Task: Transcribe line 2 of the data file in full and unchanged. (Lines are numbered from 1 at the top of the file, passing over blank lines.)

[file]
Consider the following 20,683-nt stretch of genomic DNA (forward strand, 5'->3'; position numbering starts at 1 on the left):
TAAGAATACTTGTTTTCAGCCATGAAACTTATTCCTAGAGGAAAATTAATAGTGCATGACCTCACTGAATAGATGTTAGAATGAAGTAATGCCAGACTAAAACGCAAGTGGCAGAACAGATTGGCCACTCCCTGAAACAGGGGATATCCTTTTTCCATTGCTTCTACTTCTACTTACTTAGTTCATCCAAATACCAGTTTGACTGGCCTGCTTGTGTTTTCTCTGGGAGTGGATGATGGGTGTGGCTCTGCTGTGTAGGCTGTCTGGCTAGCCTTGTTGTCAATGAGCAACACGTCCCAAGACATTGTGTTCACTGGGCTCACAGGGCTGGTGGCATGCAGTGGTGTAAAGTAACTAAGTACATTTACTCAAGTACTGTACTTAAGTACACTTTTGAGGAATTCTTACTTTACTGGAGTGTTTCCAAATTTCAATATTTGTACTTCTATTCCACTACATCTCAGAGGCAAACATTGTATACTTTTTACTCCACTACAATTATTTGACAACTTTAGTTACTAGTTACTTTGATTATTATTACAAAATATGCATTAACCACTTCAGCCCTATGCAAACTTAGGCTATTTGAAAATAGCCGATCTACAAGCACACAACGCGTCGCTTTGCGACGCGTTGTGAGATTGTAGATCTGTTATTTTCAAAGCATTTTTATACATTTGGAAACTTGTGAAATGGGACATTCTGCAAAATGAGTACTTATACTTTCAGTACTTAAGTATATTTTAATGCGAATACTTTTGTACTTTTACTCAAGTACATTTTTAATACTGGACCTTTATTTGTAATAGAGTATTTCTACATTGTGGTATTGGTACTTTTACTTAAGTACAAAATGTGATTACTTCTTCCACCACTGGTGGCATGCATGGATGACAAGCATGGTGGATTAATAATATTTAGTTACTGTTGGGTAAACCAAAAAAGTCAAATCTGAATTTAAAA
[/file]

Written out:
TAAGAATACTTGTTTTCAGCCATGAAACTTATTCCTAGAGGAAAATTAATAGTGCATGACCTCACTGAATAGATGTTAGAATGAAGTAATGCCAGACTAAAACGCAAGTGGCAGAACAGATTGGCCACTCCCTGAAACAGGGGATATCCTTTTTCCATTGCTTCTACTTCTACTTACTTAGTTCATCCAAATACCAGTTTGACTGGCCTGCTTGTGTTTTCTCTGGGAGTGGATGATGGGTGTGGCTCTGCTGTGTAGGCTGTCTGGCTAGCCTTGTTGTCAATGAGCAACACGTCCCAAGACATTGTGTTCACTGGGCTCACAGGGCTGGTGGCATGCAGTGGTGTAAAGTAACTAAGTACATTTACTCAAGTACTGTACTTAAGTACACTTTTGAGGAATTCTTACTTTACTGGAGTGTTTCCAAATTTCAATATTTGTACTTCTATTCCACTACATCTCAGAGGCAAACATTGTATACTTTTTACTCCACTACAATTATTTGACAACTTTAGTTACTAGTTACTTTGATTATTATTACAAAATATGCATTAACCACTTCAGCCCTATGCAAACTTAGGCTATTTGAAAATAGCCGATCTACAAGCACACAACGCGTCGCTTTGCGACGCGTTGTGAGATTGTAGATCTGTTATTTTCAAAGCATTTTTATACATTTGGAAACTTGTGAAATGGGACATTCTGCAAAATGAGTACTTATACTTTCAGTACTTAAGTATATTTTAATGCGAATACTTTTGTACTTTTACTCAAGTACATTTTTAATACTGGACCTTTATTTGTAATAGAGTATTTCTACATTGTGGTATTGGTACTTTTACTTAAGTACAAAATGTGATTACTTCTTCCACCACTGGTGGCATGCATGGATGACAAGCATGGTGGATTAATAATATTTAGTTACTGTTGGGTAAACCAAAAAAGTCAAATCTGAATTTAAAA